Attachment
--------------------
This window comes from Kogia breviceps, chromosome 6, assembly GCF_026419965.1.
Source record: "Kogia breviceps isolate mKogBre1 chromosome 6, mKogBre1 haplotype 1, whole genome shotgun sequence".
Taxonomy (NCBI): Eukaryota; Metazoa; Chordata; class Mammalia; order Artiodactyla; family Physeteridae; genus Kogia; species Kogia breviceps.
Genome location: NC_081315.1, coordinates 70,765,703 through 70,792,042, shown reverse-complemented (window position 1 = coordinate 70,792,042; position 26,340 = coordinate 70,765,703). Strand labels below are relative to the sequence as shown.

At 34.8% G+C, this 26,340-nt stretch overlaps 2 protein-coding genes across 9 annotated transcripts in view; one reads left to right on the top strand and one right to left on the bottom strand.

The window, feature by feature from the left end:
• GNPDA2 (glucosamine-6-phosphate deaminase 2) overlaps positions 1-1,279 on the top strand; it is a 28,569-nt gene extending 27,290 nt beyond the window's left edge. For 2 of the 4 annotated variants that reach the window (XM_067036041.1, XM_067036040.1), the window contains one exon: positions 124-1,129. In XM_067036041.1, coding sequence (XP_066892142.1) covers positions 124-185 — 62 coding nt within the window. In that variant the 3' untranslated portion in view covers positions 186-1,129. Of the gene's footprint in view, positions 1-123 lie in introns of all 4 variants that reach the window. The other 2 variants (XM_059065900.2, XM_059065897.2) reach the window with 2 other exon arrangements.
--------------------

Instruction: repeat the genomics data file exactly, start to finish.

This window comes from Kogia breviceps, chromosome 6, assembly GCF_026419965.1.
Source record: "Kogia breviceps isolate mKogBre1 chromosome 6, mKogBre1 haplotype 1, whole genome shotgun sequence".
Taxonomy (NCBI): Eukaryota; Metazoa; Chordata; class Mammalia; order Artiodactyla; family Physeteridae; genus Kogia; species Kogia breviceps.
Genome location: NC_081315.1, coordinates 70,765,703 through 70,792,042, shown reverse-complemented (window position 1 = coordinate 70,792,042; position 26,340 = coordinate 70,765,703). Strand labels below are relative to the sequence as shown.

At 34.8% G+C, this 26,340-nt stretch overlaps 2 protein-coding genes across 9 annotated transcripts in view; one reads left to right on the top strand and one right to left on the bottom strand.

The window, feature by feature from the left end:
• GNPDA2 (glucosamine-6-phosphate deaminase 2) overlaps positions 1-1,279 on the top strand; it is a 28,569-nt gene extending 27,290 nt beyond the window's left edge. For 2 of the 4 annotated variants that reach the window (XM_067036041.1, XM_067036040.1), the window contains one exon: positions 124-1,129. In XM_067036041.1, coding sequence (XP_066892142.1) covers positions 124-185 — 62 coding nt within the window. In that variant the 3' untranslated portion in view covers positions 186-1,129. Of the gene's footprint in view, positions 1-123 lie in introns of all 4 variants that reach the window. The other 2 variants (XM_059065900.2, XM_059065897.2) reach the window with 2 other exon arrangements.